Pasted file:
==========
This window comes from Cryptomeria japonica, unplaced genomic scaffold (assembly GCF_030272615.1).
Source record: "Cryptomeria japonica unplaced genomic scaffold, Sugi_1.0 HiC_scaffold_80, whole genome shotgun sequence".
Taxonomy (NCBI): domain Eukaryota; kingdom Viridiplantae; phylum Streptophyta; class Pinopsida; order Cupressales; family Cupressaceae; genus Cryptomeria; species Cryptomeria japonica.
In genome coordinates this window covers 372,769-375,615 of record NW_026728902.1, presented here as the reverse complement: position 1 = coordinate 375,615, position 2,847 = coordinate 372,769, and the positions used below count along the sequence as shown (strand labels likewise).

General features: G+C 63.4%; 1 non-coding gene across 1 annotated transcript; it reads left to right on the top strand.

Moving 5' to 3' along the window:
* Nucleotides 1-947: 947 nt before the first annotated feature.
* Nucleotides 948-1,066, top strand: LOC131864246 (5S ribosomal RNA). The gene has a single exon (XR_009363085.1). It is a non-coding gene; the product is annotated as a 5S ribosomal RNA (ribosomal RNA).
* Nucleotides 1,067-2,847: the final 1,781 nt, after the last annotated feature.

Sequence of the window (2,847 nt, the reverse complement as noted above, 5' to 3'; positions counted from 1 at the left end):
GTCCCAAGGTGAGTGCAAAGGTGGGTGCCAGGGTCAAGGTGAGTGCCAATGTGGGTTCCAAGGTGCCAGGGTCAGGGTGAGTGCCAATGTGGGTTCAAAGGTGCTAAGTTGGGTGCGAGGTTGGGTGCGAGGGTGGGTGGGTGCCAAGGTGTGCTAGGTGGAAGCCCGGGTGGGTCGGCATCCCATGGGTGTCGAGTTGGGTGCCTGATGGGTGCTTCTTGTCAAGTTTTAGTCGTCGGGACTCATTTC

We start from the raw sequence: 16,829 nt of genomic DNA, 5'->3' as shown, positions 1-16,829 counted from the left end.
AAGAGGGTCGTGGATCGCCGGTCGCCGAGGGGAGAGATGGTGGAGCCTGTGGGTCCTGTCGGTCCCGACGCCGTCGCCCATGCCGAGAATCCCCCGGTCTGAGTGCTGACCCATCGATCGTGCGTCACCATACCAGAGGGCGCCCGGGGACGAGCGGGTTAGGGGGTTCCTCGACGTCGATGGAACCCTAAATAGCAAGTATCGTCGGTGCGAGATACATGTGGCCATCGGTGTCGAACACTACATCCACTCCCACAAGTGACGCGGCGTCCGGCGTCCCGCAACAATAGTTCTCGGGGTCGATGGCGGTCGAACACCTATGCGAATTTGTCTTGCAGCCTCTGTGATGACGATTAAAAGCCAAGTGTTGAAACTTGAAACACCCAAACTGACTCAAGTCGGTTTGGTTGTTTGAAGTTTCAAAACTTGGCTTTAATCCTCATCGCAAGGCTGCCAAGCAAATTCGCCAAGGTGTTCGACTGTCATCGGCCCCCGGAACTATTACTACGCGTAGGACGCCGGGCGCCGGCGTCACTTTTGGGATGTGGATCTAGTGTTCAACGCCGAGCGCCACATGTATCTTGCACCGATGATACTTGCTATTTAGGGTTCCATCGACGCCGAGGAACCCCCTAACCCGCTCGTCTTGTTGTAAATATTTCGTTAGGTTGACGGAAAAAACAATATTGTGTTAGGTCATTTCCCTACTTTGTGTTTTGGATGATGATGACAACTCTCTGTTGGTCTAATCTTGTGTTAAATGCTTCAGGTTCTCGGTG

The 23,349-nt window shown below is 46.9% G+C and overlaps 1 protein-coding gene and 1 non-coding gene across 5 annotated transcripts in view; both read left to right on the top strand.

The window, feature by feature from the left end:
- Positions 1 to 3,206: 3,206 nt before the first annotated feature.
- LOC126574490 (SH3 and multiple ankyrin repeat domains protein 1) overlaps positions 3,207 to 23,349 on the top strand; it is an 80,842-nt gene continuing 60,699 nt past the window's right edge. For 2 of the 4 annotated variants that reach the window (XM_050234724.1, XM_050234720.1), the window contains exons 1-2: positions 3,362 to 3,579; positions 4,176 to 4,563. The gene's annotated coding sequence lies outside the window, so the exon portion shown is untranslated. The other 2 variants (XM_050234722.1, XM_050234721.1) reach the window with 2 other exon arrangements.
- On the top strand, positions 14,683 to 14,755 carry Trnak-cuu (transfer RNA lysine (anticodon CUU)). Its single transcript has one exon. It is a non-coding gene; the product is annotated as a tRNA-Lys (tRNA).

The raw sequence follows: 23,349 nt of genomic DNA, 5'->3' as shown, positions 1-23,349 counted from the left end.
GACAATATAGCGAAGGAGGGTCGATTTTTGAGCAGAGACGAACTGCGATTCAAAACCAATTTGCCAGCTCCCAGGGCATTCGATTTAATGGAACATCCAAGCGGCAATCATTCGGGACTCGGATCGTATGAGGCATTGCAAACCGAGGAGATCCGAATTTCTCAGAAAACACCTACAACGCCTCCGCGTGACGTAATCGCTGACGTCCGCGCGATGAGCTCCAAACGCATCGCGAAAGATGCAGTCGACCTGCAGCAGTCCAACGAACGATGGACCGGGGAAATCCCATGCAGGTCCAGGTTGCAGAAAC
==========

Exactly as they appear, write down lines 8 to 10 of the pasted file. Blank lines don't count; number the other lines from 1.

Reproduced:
* Nucleotides 948-1,066, top strand: LOC131864246 (5S ribosomal RNA). The gene has a single exon (XR_009363085.1). It is a non-coding gene; the product is annotated as a 5S ribosomal RNA (ribosomal RNA).
* Nucleotides 1,067-2,847: the final 1,781 nt, after the last annotated feature.

Sequence of the window (2,847 nt, the reverse complement as noted above, 5' to 3'; positions counted from 1 at the left end):